Family, famous friends, imams, pastors, rabbis and a former president of the United States took turns speaking about Ali in his Kentucky hometown Friday
Thousands of Muhammad Alis admirers, from the unknown to the powerful, packed a Louisville arena on Friday to honor the great boxer and humanitarian.
They followed a script outlined by Ali himself, and the service bore his signature dedication to openness and inclusion.
Family, famous friends, imams, pastors, rabbis and a former president of the United States took turns at the podium, as did black and white, young and old. They stood before a backdrop of the American flag on one side and on the other the Olympic flag, with its interlocking rings that represent the varied nations of the Earth.
Ali, before his death a week ago, had dictated that the service be open to all. More than 15,000 people poured into the KFC Yum Center to fulfill that wish.
The service began with a reading of the Quran that included an admonition to repel ugliness with beauty. Louisville pastor Kevin Cosby followed with a story about how before James Brown said Im black and proud, Muhammad Ali said: Im black and Im pretty.
It was an act of subversion in the 1960s, Cosby said, because Ali loved black people when black people had trouble loving themselves.
The crowd remained mostly silent, but occasionally burst into a cheer Ali! Ali! Ali! that shook the floor of the arena. I can just hear Muhammad now, saying, Well I thought I should be eulogized by at least one president, said former president Bill Clinton, drawing a laugh.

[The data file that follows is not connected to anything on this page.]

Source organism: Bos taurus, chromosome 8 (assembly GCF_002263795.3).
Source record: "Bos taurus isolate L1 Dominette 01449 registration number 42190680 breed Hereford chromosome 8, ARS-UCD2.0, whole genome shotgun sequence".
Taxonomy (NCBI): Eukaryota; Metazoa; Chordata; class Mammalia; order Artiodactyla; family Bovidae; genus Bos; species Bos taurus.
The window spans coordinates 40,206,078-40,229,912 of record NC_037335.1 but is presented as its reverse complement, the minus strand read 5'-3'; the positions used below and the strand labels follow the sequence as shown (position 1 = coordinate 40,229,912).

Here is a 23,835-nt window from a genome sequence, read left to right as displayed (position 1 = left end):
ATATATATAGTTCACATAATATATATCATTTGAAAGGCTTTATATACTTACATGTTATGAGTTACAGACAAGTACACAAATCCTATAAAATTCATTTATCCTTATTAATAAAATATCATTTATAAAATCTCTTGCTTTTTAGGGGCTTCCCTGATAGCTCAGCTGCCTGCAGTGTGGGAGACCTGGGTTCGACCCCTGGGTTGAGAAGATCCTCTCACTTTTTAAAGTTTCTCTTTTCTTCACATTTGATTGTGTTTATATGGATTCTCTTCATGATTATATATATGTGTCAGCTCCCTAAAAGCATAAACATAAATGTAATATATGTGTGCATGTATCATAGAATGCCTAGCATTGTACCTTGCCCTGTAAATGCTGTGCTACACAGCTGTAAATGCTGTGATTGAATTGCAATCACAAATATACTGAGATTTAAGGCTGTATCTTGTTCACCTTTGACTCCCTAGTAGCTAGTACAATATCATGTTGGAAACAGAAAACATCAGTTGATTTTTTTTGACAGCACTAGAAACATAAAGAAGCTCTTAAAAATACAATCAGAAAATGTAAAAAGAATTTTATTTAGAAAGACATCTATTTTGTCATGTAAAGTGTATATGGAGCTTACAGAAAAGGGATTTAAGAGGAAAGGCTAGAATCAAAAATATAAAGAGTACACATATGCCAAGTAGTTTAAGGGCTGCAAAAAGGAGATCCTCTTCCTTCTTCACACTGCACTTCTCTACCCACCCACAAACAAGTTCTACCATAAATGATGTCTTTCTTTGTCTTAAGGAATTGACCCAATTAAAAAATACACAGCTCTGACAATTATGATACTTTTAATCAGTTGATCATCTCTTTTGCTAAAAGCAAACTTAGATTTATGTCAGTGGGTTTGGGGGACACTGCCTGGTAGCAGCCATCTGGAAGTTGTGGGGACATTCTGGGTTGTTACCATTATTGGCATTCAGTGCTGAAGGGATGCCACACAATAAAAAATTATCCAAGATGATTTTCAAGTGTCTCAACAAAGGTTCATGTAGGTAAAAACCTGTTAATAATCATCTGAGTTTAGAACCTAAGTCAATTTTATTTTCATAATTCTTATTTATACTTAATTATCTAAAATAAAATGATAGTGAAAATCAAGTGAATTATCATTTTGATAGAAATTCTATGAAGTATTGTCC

Growing reflective, Clinton said he would never forget when Ali took the last steps to light the Olympic flame when I was president, and recalled: I was still weeping like a baby seeing his hands shake, and his legs shake, and knowing, by God, he was going to make those last few steps.
The flame would be lit, the fight would be won, his spirit would be affirmed, he said. During the second half of Alis life, the former president said, he refused to be imprisoned by a disease that kept him hamstrung longer than Nelson Mandel was kept in prison in South Africa.
That is, in the second half of his life, he perfected gifts that we all have. Every single solitary one of us have gifts of mind and heart, he added. We should honor him by letting our gifts go out into the world.
The solemn celebration mixed with levity, brought in party by actor Billy Crystal. He met Muhammad Ali more than four decades ago during Crystals first television appearance doing an impression of Ali. He was the most perfect athlete you ever saw, Crystal said, and then smiled. And those were his own words.
More poignantly, he recalled a time Ali traveled with him to Jerusalem, where Crystal had won an award. The most famous Muslim man in the world, honoring his Jewish friend, he said.
Crystal took a jab at Trump: He taught us its better to build bridges between people than walls.
The crowd leapt to their feet during a talk by the rabbi Michael Lerner, when he said: We will not tolerate politicians putting down Muslims, in a clear reference to Republican presidential frontrunner Donald Trump.
We know what its like to be demeaned, Lerner said.
Earlier in the day, Alis hearse had made a slow procession to the Cave Hill cemetery. People lined the streets of downtown Louisville, some mournful, some celebratory, and when they tried to describe the scene they returned to one word again and again: History.
On Ninth Street, the hearse carrying the body of Ali moved slowly. As it passed, the crowd burst into a full-throated shout of Ali! Ali!, as though to wake the great boxer from sleep.